private static int[] insertionSort(int[] toSort) {
int[] a = Arrays.copyOf(toSort, toSort.length); // needs to import java.util.Arrays


If you do want to modify the input, I would declare the method it as follows:

private static void insertionSort(int[] a) {


Here's the final result

private static void insertionSort(int[] toSort) {
for (int i = 1; i < toSort.length; i++) {
// set key to value at index i
int key = toSort[i];
// set j as i-1 to look for previous element
int j = i - 1;
while (j >= 0 && toSort[j] > key) {
toSort[j + 1] = toSort[j];
j--;
}

toSort[j + 1] = key;
}
}


## Going further

Insertion sort is a nice sorting algorithm that works for much more than just ints; you can sort doubles, BigIntegers, or even user-defined objects. Why not generify the function? You could do the following:

private static <T extends Comparable<T>> void insertionSort(T[] toSort) {
for (int i = 1; i < toSort.length; i++) {
// set key to value at index i
T key = toSort[i];
// set j as i-1 to look for previous element
int j = i - 1;
while (j >= 0 && toSort[j].compareTo(key) > 0) {
toSort[j + 1] = toSort[j];
j--;
}

toSort[j + 1] = key;
}
}

private static <T> void insertionSort(T[] toSort, Comparator<T> compare) {
for (int i = 1; i < toSort.length; i++) {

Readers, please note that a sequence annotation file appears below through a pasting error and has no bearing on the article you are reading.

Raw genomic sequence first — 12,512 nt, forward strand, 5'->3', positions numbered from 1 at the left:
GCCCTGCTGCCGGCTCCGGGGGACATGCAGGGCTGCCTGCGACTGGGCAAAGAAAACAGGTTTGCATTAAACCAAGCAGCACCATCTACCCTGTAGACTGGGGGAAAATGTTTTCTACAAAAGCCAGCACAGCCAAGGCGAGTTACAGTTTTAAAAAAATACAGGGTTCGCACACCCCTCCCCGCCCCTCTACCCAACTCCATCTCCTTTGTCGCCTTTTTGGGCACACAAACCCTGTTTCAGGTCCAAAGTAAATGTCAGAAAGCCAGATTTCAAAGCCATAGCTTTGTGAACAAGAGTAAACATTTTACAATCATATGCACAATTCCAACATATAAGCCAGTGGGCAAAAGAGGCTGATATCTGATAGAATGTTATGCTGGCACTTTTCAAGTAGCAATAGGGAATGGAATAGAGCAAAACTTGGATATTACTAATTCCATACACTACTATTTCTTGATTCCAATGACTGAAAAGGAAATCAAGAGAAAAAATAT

// set key to value at index i
T key = toSort[i];
// set j as i-1 to look for previous element
int j = i - 1;
while (j >= 0 && compare.compare(toSort[j], key) > 0) {
toSort[j + 1] = toSort[j];
j--;
}

toSort[j + 1] = key;
}
}


This should allow you to sort arbitrarily typed arrays, except for the primitive types, unfortunately (although I did not compile the code).

Your implementation is quite fine. Some minor improvements are possible.

The insertionsort method doesn't need to return the array. It's not required by the problem, and it's pointless anyway, as the method modifies the input array.

In the main method you called the array array. That's not a very useful name, too generic. Inside insertionsort it's even worse just the letter a. A better name in both places would be for example nums.

The inner while loop would be better as a for loop. The reason is, with a for loop it's easier to not forget to decrement the loop variable:

for (; j >= 0 && nums[j] > key; --j) {


Also, you set j = i - 1, and then you have to remember to use a[j + 1] in two places. It would be slightly simpler to use j = i and rearrange the rest accordingly.

Lastly, the printing of the array really belongs to a separate helper method.

• No naked loops

The inner loop implements an insert algorithm, and deserves a name. Factor it out into a method.

It may or may not incur a performance penalty; I don't know how good Java is with function call inlining. With C I wouldn't think twice.

• Insertion

The loop condition j >= 0 && a[j] > key checks for valid index on each iteration. Consider splitting insertion into 2 branches:

if (a > key) {
shift_right_by_one(a, i);
a = key;
} else {
// This loop shall also become a method unguarded_insert
while (a[j] > key) {
a[j + 1] = a[j];
--j;
}
}


The while loop is known as unguarded insertion: since we ensure that a < key the loop is guaranteed to terminate correctly, and uses twice as less comparisons.

• Java would not inline it at the beginning, but after it figured out that it was being repeatedly called, it would go ahead and inline (since the method is small) – Justin Mar 24 '16 at 17:17